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I'm curious if there have been any studies that can tie office temperature to productivity. Is it better to be warm or cold or 'just right'? Is there a standard temperature that is best for everyone, or is it a personal preference?

Is there a business case to be made for buying an air conditioner or turning up the heat?

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Skeptics question? – Dmitry Selitskiy Aug 9 '11 at 20:44
up vote 28 down vote accepted

Yes. While the exact optimal temperature depends on the person, there is a range where people are generally more productive. You can see a spike at ~ 70 - 71 °F aka ~ 21 - 22°C.

A quick search to find an actual study turned up this from Helsinki University and this from Cornell.

Translated to both Fahrenheit and Celcius temperature ranges, here is the picture from the former:

enter image description here

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Note that there may be cultural bias in the study. Helsinki and Ithaca are cold places whose inhabitants are used to a certain range of temperatures, and 21 or 22 may be comfortably warm temperatures. In other hotter places in the world (where it drops to 21 only in the winter), something like 25 or 26 may be the most comfortable temperature for those who live there. Actually, your graph is based on the Helsinki study, and the Cornell study in fact recommends 25 as the optimum. – ShreevatsaR Dec 27 '11 at 7:09
What exactly is "productivity" in that graph? What was the task being performed? – mparnisari Dec 11 '13 at 4:23

I don't have any studies, but it seems fairly clear to me that it's better, at work, to not be distracted. If you find yourself thinking "I'm cold" or "I'm hot" every ten minutes, or even every hour, you're clearly not as productive as you could be.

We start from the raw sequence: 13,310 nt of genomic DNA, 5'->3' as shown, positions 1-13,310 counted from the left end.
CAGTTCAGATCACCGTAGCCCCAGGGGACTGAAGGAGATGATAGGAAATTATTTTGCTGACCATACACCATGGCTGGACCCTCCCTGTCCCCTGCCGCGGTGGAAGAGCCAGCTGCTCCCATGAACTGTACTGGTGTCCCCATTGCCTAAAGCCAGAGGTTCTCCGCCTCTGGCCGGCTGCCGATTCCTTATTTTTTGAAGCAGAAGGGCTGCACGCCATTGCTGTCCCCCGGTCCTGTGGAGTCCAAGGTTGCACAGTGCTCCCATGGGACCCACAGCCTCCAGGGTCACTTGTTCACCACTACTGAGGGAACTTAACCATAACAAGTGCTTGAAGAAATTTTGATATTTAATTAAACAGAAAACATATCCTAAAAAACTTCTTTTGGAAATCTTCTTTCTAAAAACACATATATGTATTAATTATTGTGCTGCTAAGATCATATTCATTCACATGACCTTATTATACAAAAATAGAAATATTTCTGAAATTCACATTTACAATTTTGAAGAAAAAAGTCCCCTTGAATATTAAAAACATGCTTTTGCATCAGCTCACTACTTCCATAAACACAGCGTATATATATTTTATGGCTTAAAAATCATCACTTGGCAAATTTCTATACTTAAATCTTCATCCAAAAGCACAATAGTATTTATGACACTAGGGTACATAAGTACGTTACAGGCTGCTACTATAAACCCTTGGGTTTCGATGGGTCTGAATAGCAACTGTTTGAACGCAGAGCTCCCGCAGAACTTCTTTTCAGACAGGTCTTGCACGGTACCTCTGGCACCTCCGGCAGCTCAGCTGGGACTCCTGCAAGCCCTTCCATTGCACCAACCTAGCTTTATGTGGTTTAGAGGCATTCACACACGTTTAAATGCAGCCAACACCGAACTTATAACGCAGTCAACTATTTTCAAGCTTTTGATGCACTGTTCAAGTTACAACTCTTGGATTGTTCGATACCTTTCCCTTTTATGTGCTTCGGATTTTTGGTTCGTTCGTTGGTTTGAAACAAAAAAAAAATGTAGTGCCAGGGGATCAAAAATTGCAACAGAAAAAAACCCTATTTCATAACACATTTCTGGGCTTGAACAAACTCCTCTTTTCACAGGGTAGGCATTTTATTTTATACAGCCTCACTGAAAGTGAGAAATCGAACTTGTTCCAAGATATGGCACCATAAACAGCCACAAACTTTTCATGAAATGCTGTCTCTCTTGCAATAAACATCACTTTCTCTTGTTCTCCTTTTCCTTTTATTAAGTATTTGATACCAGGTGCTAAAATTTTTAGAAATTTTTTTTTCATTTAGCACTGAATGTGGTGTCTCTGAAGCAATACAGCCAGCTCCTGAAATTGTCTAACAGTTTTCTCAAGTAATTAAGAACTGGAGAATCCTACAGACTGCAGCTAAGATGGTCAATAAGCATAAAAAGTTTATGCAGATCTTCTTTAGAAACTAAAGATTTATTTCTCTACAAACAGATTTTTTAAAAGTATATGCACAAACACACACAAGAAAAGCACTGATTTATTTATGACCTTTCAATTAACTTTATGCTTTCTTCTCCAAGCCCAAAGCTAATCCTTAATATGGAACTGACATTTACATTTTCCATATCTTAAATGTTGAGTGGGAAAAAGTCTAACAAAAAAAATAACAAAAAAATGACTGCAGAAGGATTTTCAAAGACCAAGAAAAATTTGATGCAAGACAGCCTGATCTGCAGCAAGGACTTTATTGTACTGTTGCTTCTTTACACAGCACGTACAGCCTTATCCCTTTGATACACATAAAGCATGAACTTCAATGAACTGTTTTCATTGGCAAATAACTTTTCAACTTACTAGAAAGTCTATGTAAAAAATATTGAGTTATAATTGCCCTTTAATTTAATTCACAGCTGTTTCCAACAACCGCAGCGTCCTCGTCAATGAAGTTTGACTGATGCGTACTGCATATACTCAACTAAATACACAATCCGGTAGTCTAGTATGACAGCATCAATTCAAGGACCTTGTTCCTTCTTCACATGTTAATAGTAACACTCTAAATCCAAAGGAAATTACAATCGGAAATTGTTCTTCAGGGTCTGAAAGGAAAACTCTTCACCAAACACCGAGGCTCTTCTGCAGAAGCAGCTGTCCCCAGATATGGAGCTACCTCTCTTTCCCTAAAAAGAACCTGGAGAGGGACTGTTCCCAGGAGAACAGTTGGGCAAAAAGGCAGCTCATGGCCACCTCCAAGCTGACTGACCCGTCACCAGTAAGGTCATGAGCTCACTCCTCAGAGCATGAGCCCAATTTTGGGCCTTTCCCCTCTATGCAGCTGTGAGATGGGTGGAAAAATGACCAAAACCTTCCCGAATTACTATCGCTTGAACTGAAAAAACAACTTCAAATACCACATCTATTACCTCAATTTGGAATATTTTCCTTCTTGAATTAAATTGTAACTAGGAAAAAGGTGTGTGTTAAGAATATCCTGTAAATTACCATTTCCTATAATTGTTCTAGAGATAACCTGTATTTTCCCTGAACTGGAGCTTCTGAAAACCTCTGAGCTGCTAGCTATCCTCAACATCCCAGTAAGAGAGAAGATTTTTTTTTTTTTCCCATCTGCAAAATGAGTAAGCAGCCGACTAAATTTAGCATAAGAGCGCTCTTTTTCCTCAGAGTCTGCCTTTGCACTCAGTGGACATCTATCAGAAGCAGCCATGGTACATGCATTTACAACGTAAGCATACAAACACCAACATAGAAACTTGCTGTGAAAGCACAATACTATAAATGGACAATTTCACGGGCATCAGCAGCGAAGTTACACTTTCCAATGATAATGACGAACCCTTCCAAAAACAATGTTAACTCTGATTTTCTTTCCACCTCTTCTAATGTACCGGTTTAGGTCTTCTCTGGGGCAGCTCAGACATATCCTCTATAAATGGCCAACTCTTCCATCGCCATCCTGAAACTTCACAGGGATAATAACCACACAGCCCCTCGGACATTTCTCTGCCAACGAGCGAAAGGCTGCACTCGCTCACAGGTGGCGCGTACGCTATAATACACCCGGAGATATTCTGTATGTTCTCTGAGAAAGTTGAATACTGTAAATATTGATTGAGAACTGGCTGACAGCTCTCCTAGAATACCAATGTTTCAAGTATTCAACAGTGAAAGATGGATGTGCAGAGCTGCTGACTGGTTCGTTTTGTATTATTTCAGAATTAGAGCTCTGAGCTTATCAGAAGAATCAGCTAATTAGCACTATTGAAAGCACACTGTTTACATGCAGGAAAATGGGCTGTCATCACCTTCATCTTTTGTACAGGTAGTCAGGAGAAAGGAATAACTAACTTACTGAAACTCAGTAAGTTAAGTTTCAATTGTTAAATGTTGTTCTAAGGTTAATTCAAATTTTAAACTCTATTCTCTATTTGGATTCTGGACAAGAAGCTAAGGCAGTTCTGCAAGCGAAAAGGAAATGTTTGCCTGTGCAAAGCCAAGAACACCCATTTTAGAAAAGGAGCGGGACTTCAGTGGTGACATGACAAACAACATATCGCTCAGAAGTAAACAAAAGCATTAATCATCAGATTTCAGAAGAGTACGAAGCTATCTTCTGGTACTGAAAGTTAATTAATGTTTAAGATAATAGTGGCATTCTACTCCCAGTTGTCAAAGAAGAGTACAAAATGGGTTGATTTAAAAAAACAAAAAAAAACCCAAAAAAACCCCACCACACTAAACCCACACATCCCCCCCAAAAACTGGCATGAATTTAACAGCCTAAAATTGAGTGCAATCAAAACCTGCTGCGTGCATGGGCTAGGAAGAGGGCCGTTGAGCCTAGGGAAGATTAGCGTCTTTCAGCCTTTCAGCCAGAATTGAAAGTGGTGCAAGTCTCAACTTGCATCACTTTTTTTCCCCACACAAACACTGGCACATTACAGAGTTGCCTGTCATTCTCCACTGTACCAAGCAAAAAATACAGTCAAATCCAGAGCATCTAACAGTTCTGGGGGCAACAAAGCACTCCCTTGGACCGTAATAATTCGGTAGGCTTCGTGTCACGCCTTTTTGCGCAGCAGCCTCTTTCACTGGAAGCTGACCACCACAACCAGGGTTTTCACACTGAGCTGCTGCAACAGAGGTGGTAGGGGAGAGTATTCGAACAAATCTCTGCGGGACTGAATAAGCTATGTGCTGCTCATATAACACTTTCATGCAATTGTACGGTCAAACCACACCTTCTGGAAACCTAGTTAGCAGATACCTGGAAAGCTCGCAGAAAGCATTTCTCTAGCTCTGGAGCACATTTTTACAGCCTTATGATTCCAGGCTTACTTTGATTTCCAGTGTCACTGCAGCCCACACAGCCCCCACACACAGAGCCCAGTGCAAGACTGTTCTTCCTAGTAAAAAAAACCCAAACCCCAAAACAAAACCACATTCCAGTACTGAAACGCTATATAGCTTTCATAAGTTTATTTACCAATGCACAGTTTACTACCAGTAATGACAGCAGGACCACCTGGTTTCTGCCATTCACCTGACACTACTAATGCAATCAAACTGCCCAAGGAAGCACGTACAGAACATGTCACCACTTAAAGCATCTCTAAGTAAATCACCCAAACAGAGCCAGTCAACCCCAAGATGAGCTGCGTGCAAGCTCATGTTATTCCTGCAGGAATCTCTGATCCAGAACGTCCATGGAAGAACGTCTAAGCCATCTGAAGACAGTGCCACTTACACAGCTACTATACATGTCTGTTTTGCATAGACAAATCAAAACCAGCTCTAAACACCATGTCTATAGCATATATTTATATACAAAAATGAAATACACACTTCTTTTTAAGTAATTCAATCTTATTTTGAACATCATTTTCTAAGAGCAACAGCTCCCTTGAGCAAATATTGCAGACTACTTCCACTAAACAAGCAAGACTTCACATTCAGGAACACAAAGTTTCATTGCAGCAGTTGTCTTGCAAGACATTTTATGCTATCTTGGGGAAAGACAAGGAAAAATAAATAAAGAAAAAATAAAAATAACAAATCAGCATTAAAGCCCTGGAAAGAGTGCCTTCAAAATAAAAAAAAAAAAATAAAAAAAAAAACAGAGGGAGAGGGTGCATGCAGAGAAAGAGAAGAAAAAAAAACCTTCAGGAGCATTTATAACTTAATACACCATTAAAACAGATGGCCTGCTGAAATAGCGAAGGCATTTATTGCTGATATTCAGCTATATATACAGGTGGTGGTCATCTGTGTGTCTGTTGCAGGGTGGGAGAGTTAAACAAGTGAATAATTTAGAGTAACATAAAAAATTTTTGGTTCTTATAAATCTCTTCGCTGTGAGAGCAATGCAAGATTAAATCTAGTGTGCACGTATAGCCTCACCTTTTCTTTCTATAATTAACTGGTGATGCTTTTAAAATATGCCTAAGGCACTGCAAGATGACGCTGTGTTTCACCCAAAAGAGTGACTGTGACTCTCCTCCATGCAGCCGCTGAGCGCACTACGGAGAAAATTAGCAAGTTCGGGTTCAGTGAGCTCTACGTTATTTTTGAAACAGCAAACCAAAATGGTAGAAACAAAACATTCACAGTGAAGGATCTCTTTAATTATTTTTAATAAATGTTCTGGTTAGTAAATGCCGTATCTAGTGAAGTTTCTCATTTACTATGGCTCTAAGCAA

Temperature is definitely a question of personal preference - I've had a housemate with such different preferences from mine that we literally couldn't be comfortable in the same room - but few people have extreme preferences, so it should be possible to find a temperature that's good for most. From personal experience, I'd place it around 22-25 Celsius.

It also depends on the kind of work done - physical work warms you up, so you'll need slightly higher temperatures for people who are sitting in front of computers all day than for people who are moving around.

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This is a subjective question but I want to say something about it.

First of all, I work in plaza on the 17th floor. We have air conditioner system. But sometimes we can't change the temperature. Because our air conditioner system is a central system.

Our office, normally temperature range around 23 - 26 Celsius. This is good for us. Not cold, not hot. But we have no opening window in office. And this is so bad. Although I'm ok with conditioner air, all people need fresh air no matter how temperature is. If I have a chance to choose between hot and cold, I always prefer cold. Best temperature is good with only fresh air.

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Alan Hedge, professor of design and environmental analysis and director of Cornell's Human Factors and Ergonomics Laboratory, has gathered an interesting bibliography on the topic: (mirror)

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In order for this answer to be more useful as a stand-alone resource, I'd suggest summarizing the interesting findings or conclusions from the link and/or some of the key papers that are cited. As it stands, this is just a redirect to a list of papers and doesn't really answer the question. – Adam Wuerl Dec 14 '13 at 22:23
Well the PDF I linked contain references and a very short summary of each of them: 1) This seems to me more useful than the 2 other answers that relate on personal experience or intuition only 2) The other answer links to 2 articles without summarizing put aside the 21 - 22°C and the graph. 3) IMHO it does answer most of the question, which is around office temperature vs.productivity. 4) For more reading:… 5) It's hard to summarize experiments with different conditions and different results. – Franck Dernoncourt Dec 14 '13 at 22:58

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